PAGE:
Since launching in 2006, 23andMe has collected and analyzed DNA samples from 1.2-million customers, with the majority allowing their data to be used in research. [Despite facing controversy], the billion-dollar company has always said its mission is to help people access, understand, and benefit from the human genome.
One of 23andMe’s biggest discoveries came this summer with a paper linking 17 genetic tweaks, or SNPs, that appear to be tied to one’s risk of developing Major Depressive Disorder (MDD). Past attempts to identify genetic connections with depression were extremely limited, largely because other researchers didn’t have enough data.
“Everyone is recognizing that this is a numbers problem,” Ashley Winslow, director of neurogenetics at the University of Pennsylvania…”It’s hard if not impossible to get to the numbers that we saw in the 23andMe study.”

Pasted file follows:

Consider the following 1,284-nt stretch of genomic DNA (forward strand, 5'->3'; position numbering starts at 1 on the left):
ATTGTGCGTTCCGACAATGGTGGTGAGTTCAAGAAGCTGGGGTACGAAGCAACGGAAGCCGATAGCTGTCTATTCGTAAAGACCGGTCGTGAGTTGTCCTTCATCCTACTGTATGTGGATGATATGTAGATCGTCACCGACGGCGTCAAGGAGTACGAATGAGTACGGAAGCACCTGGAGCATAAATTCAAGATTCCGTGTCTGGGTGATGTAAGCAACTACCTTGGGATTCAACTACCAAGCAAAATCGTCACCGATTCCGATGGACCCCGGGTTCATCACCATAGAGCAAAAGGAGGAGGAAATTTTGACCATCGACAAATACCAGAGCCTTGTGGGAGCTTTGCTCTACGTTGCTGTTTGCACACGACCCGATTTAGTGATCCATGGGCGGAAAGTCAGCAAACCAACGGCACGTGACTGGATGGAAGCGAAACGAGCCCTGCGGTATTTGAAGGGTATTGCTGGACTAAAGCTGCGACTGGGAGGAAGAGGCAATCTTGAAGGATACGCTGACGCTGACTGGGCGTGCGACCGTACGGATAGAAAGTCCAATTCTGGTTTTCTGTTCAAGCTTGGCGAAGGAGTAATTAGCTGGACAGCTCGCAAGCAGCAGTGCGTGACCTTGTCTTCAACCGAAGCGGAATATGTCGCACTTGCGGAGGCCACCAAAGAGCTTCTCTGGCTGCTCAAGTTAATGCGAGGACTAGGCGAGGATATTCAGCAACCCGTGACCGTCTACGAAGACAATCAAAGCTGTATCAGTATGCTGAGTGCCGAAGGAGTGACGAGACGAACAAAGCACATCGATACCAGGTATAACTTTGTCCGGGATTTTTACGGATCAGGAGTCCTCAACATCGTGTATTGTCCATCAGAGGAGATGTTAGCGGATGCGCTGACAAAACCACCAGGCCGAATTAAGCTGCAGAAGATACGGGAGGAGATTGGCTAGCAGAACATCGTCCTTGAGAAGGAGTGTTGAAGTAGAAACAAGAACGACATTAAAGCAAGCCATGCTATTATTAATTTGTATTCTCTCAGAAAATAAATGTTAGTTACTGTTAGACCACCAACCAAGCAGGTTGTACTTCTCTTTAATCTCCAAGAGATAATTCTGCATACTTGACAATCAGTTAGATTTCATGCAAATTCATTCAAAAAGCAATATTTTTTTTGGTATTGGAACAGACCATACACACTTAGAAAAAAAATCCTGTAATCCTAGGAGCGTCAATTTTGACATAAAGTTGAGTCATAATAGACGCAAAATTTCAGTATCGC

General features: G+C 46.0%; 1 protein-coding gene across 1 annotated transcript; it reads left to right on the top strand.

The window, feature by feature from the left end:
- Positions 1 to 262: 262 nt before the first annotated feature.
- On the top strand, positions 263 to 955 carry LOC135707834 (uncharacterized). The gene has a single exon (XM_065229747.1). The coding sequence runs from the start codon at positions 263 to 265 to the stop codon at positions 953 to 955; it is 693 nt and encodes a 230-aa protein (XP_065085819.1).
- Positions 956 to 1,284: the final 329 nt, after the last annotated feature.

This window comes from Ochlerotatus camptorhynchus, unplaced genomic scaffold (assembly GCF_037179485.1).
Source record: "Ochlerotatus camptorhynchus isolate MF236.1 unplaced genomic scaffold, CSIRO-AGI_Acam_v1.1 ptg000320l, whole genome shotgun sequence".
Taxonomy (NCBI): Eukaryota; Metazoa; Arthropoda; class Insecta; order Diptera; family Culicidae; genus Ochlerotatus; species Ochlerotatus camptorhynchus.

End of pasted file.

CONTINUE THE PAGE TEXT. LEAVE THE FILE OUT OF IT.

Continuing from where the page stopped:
23andMe has so far discovered hundreds of genetic links to traits, including parts of DNA that relate to freckling, sneezing, hair loss, not liking the taste of cilantro, smelling asparagus in your pee, allergies, asthma, motion sickness, emotional response, age of puberty, bone density, myopia, hypothyroidism, problem drinking, sleep habits, neuroticism, Parkinson’s, cancer, and more.
“We’re just scratching the surface of our understanding,” founder Anne Wojcicki said earlier [in 2016].
The GLP aggregated and excerpted this blog/article to reflect the diversity of news, opinion, and analysis. Read full, original post: 23andMe has discovered hundreds of genetic links to traits, and much more is coming